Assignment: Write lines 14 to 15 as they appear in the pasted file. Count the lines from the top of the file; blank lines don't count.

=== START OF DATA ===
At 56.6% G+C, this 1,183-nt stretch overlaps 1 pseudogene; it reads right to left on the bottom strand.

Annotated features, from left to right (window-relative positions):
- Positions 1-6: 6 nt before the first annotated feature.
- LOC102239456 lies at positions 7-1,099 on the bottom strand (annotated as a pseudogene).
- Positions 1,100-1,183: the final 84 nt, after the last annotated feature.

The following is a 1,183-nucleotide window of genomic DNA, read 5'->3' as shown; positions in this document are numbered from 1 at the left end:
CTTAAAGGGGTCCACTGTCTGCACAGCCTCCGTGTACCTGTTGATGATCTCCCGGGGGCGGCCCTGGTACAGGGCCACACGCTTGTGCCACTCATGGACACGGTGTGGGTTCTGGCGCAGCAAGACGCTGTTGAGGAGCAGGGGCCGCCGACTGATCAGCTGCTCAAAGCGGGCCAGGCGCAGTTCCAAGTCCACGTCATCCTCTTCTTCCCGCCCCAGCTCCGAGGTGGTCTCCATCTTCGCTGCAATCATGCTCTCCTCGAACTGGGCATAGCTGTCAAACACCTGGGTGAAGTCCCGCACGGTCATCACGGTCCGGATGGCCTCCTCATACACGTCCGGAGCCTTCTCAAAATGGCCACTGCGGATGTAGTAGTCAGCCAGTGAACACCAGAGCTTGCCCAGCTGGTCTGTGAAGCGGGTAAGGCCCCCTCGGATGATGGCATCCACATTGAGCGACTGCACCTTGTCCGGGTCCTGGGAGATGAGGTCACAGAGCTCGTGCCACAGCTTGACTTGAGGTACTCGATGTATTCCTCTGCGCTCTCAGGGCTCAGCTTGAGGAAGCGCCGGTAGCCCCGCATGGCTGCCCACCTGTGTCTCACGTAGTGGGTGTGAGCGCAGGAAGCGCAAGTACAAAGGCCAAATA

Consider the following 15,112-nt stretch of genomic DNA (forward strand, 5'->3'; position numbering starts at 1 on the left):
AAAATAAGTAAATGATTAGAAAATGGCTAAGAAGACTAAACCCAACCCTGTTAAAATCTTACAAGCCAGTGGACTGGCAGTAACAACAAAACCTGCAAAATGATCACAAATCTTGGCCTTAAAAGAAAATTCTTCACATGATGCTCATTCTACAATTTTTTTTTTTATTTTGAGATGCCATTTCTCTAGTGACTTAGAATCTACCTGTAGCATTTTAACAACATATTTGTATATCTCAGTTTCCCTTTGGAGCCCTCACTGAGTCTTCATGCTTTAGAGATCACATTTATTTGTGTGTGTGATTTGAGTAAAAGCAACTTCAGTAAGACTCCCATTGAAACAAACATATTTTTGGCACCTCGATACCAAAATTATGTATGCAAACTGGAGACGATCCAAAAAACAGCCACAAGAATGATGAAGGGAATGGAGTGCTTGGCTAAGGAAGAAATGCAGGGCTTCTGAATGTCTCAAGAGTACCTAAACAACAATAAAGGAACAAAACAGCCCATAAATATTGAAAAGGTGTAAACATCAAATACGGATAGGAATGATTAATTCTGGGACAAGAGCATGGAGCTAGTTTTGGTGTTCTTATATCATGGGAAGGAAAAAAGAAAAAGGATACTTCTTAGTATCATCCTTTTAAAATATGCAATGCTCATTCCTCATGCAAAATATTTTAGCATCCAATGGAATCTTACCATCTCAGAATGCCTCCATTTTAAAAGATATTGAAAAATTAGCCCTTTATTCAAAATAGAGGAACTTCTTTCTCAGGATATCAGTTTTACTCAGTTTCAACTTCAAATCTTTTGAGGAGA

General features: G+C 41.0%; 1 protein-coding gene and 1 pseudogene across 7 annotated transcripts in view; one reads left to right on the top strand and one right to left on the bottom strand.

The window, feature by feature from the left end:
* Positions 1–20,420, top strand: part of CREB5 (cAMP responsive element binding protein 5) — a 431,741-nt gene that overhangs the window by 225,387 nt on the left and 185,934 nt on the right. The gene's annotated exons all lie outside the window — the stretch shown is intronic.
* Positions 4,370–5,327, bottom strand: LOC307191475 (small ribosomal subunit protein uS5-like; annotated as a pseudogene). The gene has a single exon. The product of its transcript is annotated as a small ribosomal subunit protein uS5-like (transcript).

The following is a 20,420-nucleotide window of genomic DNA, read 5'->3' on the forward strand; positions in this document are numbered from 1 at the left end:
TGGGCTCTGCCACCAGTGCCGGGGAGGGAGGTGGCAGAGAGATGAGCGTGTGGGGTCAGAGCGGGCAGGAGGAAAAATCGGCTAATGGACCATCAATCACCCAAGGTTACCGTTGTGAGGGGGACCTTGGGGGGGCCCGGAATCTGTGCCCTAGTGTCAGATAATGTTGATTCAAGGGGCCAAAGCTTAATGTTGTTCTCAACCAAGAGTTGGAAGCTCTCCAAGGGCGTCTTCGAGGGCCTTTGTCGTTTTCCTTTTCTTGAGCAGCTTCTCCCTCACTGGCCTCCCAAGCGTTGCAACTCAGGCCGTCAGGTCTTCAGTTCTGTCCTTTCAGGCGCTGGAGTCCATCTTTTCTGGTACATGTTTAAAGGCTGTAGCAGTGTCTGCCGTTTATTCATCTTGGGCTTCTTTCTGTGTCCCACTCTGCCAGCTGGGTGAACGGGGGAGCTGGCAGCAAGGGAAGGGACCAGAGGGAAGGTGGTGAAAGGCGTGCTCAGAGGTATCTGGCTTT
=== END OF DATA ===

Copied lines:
The following is a 20,420-nucleotide window of genomic DNA, read 5'->3' on the forward strand; positions in this document are numbered from 1 at the left end:
TGGGCTCTGCCACCAGTGCCGGGGAGGGAGGTGGCAGAGAGATGAGCGTGTGGGGTCAGAGCGGGCAGGAGGAAAAATCGGCTAATGGACCATCAATCACCCAAGGTTACCGTTGTGAGGGGGACCTTGGGGGGGCCCGGAATCTGTGCCCTAGTGTCAGATAATGTTGATTCAAGGGGCCAAAGCTTAATGTTGTTCTCAACCAAGAGTTGGAAGCTCTCCAAGGGCGTCTTCGAGGGCCTTTGTCGTTTTCCTTTTCTTGAGCAGCTTCTCCCTCACTGGCCTCCCAAGCGTTGCAACTCAGGCCGTCAGGTCTTCAGTTCTGTCCTTTCAGGCGCTGGAGTCCATCTTTTCTGGTACATGTTTAAAGGCTGTAGCAGTGTCTGCCGTTTATTCATCTTGGGCTTCTTTCTGTGTCCCACTCTGCCAGCTGGGTGAACGGGGGAGCTGGCAGCAAGGGAAGGGACCAGAGGGAAGGTGGTGAAAGGCGTGCTCAGAGGTATCTGGCTTT